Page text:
In the wake of the UN Climate Change Conference (COP26) this past weekend, where world leaders were defining commitments to reduce emissions driving the global climate emergency, one conclusion is clear: a warmer world is already upon us and will remain so for our lifetime and beyond. Humanity will need to adapt to a new reality of more frequent and severe extreme heat events, storms and flooding, sea level rises, increased wildfires and smoke episodes, and climate-driven migration.
56 percent of the global population is urban and is projected to increase to 68 percent by 2050
While the climate emergency is a global phenomenon affecting both terrestrial and aquatic ecosystems, it is largely within cities and is taking a toll—and will continue to do so—on human health and well-being. Currently, 56 percent of the global population is urban, and that percentage is projected to increase to 68 percent by 2050. Cities can and must adapt to the new reality to help protect their residents from the impacts of a warmer climate. Implementing thoughtful adaptation now, rather than reacting to future threats, can save lives and contribute to the transition to a net zero carbon world. Leaders will need to employ technical and design approaches together with social resilience activities, such as volunteer programs to check on seniors and individuals living alone, during extreme weather events.
Weather events in the twenty-first century have provided stark evidence of the dramatic effects of extreme heat on people in urban areas. For example, the 2003 heat wave in Europe killed an estimated 14,000 people in France—mostly older urban residents. A 2010 heatwave in Moscow combined with wildfire smoke was attributed to 11,000 deaths, and the 2021 "heat dome" in the Pacific Northwest of the United States and Canada caused hundreds of excess deaths within three major urban areas in the region. From 2010 to 2019, an estimated 2.8 million deaths around the world were attributed to extreme heat. These deaths were tragic and largely preventable. Through a combination of public service messaging, infrastructure improvements, and preventive healthcare, countries cut weather-related deaths. As one example, since 2003 France has reduced its death toll from extreme heat by an estimated 90 percent through these measures.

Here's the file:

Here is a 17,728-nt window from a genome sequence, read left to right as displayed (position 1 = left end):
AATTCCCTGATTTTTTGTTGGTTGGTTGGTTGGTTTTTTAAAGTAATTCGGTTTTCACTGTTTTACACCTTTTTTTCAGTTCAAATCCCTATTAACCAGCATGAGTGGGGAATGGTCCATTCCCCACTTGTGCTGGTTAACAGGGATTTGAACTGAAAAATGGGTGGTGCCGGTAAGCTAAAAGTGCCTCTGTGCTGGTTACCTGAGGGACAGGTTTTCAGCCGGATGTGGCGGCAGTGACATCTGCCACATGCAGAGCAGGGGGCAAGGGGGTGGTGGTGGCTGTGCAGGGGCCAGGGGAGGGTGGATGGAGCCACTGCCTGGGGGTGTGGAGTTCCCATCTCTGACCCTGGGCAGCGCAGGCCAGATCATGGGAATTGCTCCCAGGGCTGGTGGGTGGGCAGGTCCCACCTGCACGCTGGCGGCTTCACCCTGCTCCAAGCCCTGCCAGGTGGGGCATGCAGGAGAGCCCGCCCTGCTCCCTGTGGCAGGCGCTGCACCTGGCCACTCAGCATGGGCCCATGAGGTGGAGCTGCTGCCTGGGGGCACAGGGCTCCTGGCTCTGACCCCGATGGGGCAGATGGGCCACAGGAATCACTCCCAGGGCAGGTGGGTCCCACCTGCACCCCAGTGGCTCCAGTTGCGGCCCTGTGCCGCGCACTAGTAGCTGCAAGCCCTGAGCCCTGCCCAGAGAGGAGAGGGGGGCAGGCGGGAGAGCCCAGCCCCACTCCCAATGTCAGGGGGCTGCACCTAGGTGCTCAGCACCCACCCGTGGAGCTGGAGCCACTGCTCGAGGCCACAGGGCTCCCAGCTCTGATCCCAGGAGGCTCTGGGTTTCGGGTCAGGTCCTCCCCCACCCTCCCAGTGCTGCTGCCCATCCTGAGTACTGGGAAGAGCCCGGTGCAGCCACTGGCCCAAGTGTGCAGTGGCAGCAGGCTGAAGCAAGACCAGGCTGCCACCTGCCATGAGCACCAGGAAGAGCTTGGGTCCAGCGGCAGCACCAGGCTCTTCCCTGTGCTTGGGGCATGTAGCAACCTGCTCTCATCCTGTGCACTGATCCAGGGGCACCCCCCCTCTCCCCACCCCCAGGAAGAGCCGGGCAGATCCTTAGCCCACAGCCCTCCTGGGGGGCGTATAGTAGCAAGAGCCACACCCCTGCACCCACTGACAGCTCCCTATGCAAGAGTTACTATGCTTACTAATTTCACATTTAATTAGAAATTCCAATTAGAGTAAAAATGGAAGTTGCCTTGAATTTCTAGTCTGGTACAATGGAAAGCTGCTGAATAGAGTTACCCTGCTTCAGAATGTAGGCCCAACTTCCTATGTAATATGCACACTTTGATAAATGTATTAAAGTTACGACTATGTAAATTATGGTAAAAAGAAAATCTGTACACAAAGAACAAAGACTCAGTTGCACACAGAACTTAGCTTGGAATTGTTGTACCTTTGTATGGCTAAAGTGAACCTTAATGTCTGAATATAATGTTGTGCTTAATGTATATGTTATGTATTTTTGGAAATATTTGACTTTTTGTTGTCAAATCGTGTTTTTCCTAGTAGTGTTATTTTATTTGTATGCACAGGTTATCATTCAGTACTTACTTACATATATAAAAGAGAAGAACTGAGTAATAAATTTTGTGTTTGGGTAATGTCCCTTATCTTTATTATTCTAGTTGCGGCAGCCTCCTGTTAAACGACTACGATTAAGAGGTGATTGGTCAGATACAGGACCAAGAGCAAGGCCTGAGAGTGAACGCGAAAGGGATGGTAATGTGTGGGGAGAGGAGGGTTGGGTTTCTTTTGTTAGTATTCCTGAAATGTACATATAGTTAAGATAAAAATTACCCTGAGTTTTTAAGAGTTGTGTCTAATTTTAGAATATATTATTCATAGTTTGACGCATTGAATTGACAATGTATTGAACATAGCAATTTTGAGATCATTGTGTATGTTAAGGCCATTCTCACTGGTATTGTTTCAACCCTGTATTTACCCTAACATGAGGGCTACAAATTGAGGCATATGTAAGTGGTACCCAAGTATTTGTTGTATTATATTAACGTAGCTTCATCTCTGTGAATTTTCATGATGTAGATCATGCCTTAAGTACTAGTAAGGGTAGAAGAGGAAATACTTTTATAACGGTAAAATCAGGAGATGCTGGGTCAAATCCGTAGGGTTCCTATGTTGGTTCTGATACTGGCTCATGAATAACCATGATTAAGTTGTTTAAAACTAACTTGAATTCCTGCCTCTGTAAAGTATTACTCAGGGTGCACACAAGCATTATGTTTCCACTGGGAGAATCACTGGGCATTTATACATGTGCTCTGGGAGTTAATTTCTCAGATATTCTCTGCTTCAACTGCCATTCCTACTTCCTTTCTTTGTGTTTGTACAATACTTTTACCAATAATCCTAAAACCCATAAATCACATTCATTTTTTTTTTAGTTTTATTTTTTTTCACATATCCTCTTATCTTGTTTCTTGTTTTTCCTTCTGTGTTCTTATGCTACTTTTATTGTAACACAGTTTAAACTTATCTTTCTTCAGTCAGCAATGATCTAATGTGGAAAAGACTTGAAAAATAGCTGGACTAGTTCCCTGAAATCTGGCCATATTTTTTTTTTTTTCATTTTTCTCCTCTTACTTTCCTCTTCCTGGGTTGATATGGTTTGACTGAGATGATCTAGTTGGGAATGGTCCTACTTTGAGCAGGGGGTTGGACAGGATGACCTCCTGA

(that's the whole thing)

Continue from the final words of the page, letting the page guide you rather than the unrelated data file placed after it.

Air conditioning, now present in nearly 90 percent of U.S. residences, is effective in reducing heat-related mortality, but it poses enormous affordability and energy access challenges for growing urban populations in low- and middle-income countries. Air conditioning will increase the demand for energy at the same time countries are trying to reduce their fossil fuel emissions. Indeed, building cooling now accounts for 10 percent of all global energy consumption and is expected to rise to 30 percent by 2050.